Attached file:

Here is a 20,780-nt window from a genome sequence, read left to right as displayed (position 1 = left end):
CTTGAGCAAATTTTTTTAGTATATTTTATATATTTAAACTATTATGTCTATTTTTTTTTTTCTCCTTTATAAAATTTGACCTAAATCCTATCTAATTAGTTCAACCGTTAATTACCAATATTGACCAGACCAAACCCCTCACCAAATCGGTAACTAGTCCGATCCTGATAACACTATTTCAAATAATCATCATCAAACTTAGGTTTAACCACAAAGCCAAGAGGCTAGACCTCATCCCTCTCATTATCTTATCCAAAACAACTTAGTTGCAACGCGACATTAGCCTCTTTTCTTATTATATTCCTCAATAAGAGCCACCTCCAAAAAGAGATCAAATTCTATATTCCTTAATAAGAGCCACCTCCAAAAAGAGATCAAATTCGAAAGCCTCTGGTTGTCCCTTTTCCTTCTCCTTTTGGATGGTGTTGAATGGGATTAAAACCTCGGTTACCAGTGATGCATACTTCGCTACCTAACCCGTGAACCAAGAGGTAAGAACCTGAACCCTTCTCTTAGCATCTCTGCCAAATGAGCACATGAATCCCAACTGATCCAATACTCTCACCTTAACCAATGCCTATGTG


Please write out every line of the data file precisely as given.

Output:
Here is a 20,780-nt window from a genome sequence, read left to right as displayed (position 1 = left end):
CTTGAGCAAATTTTTTTAGTATATTTTATATATTTAAACTATTATGTCTATTTTTTTTTTTCTCCTTTATAAAATTTGACCTAAATCCTATCTAATTAGTTCAACCGTTAATTACCAATATTGACCAGACCAAACCCCTCACCAAATCGGTAACTAGTCCGATCCTGATAACACTATTTCAAATAATCATCATCAAACTTAGGTTTAACCACAAAGCCAAGAGGCTAGACCTCATCCCTCTCATTATCTTATCCAAAACAACTTAGTTGCAACGCGACATTAGCCTCTTTTCTTATTATATTCCTCAATAAGAGCCACCTCCAAAAAGAGATCAAATTCTATATTCCTTAATAAGAGCCACCTCCAAAAAGAGATCAAATTCGAAAGCCTCTGGTTGTCCCTTTTCCTTCTCCTTTTGGATGGTGTTGAATGGGATTAAAACCTCGGTTACCAGTGATGCATACTTCGCTACCTAACCCGTGAACCAAGAGGTAAGAACCTGAACCCTTCTCTTAGCATCTCTGCCAAATGAGCACATGAATCCCAACTGATCCAATACTCTCACCTTAACCAATGCCTATGTG